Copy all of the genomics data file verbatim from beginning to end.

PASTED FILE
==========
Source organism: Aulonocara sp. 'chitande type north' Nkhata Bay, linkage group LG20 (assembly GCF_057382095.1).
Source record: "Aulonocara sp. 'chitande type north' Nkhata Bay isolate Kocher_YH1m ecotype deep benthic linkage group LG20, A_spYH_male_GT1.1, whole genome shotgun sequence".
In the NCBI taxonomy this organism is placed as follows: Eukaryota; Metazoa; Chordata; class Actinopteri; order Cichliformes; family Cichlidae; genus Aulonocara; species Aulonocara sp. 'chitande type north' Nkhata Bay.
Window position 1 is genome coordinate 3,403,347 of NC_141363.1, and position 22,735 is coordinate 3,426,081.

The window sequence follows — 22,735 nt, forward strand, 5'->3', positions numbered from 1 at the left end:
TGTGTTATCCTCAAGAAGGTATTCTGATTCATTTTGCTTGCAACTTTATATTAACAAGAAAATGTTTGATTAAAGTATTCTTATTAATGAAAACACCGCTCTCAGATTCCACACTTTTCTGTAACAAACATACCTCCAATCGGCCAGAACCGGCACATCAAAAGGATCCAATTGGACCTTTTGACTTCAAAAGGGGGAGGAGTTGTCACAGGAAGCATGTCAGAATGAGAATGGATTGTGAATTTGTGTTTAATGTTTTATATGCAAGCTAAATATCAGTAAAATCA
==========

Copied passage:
Source organism: Aulonocara sp. 'chitande type north' Nkhata Bay, linkage group LG20 (assembly GCF_057382095.1).
Source record: "Aulonocara sp. 'chitande type north' Nkhata Bay isolate Kocher_YH1m ecotype deep benthic linkage group LG20, A_spYH_male_GT1.1, whole genome shotgun sequence".
In the NCBI taxonomy this organism is placed as follows: Eukaryota; Metazoa; Chordata; class Actinopteri; order Cichliformes; family Cichlidae; genus Aulonocara; species Aulonocara sp. 'chitande type north' Nkhata Bay.
Window position 1 is genome coordinate 3,403,347 of NC_141363.1, and position 22,735 is coordinate 3,426,081.

The window sequence follows — 22,735 nt, forward strand, 5'->3', positions numbered from 1 at the left end:
TGTGTTATCCTCAAGAAGGTATTCTGATTCATTTTGCTTGCAACTTTATATTAACAAGAAAATGTTTGATTAAAGTATTCTTATTAATGAAAACACCGCTCTCAGATTCCACACTTTTCTGTAACAAACATACCTCCAATCGGCCAGAACCGGCACATCAAAAGGATCCAATTGGACCTTTTGACTTCAAAAGGGGGAGGAGTTGTCACAGGAAGCATGTCAGAATGAGAATGGATTGTGAATTTGTGTTTAATGTTTTATATGCAAGCTAAATATCAGTAAAATCA